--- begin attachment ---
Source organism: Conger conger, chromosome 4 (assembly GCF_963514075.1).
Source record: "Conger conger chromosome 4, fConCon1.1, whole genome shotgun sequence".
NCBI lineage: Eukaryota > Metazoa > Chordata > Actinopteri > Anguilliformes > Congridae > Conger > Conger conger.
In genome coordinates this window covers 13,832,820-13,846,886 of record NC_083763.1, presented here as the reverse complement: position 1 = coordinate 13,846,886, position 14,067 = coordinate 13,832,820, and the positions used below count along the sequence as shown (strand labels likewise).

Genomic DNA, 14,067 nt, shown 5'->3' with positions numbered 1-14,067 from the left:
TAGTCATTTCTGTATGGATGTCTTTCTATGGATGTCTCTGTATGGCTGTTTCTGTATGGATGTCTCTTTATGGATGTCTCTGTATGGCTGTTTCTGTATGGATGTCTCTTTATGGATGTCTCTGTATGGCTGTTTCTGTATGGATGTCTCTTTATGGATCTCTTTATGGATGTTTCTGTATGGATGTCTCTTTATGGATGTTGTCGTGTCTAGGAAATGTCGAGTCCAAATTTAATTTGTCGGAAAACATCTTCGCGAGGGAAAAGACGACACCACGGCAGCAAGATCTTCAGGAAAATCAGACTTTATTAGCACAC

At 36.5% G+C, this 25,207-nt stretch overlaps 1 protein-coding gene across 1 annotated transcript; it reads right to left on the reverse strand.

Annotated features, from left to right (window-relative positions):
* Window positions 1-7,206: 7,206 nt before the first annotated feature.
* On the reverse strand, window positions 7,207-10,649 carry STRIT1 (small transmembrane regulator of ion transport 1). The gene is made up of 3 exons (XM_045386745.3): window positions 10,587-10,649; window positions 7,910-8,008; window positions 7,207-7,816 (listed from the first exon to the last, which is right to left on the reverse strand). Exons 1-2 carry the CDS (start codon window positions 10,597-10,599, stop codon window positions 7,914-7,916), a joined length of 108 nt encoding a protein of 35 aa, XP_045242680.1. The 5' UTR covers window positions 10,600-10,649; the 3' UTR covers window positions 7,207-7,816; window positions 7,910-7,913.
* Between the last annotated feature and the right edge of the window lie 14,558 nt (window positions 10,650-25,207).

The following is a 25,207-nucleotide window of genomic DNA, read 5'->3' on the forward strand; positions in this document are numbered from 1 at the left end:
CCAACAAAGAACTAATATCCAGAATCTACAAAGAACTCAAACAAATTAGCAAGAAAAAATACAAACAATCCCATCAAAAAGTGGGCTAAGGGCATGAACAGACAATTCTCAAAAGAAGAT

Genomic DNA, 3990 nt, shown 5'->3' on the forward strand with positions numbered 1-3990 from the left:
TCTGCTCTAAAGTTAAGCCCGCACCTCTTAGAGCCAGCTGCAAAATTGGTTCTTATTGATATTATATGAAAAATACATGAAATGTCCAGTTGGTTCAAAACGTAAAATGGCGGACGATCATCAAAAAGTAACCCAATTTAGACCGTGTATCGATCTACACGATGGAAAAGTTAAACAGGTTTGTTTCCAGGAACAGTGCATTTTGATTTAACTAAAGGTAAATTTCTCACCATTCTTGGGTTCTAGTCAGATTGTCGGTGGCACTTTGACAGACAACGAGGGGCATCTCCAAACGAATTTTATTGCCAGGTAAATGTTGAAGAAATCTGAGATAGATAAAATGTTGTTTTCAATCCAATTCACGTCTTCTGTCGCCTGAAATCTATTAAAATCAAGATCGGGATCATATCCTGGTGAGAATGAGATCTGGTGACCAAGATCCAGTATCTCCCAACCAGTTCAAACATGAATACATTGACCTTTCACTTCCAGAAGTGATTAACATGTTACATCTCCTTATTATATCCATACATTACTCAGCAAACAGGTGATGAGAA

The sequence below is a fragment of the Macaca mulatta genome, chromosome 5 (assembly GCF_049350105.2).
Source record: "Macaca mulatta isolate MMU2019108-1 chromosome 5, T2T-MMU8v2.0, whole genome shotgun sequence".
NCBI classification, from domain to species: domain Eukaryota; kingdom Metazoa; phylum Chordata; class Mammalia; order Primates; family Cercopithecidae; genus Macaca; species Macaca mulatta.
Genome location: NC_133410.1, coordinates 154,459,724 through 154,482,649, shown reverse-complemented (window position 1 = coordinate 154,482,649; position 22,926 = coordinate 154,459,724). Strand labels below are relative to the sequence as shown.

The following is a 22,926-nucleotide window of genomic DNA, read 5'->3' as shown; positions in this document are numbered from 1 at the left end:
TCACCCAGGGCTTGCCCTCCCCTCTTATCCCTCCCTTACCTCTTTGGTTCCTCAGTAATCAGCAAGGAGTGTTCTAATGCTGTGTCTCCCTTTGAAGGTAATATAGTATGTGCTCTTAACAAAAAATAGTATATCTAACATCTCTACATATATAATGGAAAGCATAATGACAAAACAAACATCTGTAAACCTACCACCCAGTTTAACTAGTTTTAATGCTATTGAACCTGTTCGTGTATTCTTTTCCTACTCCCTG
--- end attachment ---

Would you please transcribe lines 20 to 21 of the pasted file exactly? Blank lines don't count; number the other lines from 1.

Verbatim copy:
The following is a 22,926-nucleotide window of genomic DNA, read 5'->3' as shown; positions in this document are numbered from 1 at the left end:
TCACCCAGGGCTTGCCCTCCCCTCTTATCCCTCCCTTACCTCTTTGGTTCCTCAGTAATCAGCAAGGAGTGTTCTAATGCTGTGTCTCCCTTTGAAGGTAATATAGTATGTGCTCTTAACAAAAAATAGTATATCTAACATCTCTACATATATAATGGAAAGCATAATGACAAAACAAACATCTGTAAACCTACCACCCAGTTTAACTAGTTTTAATGCTATTGAACCTGTTCGTGTATTCTTTTCCTACTCCCTG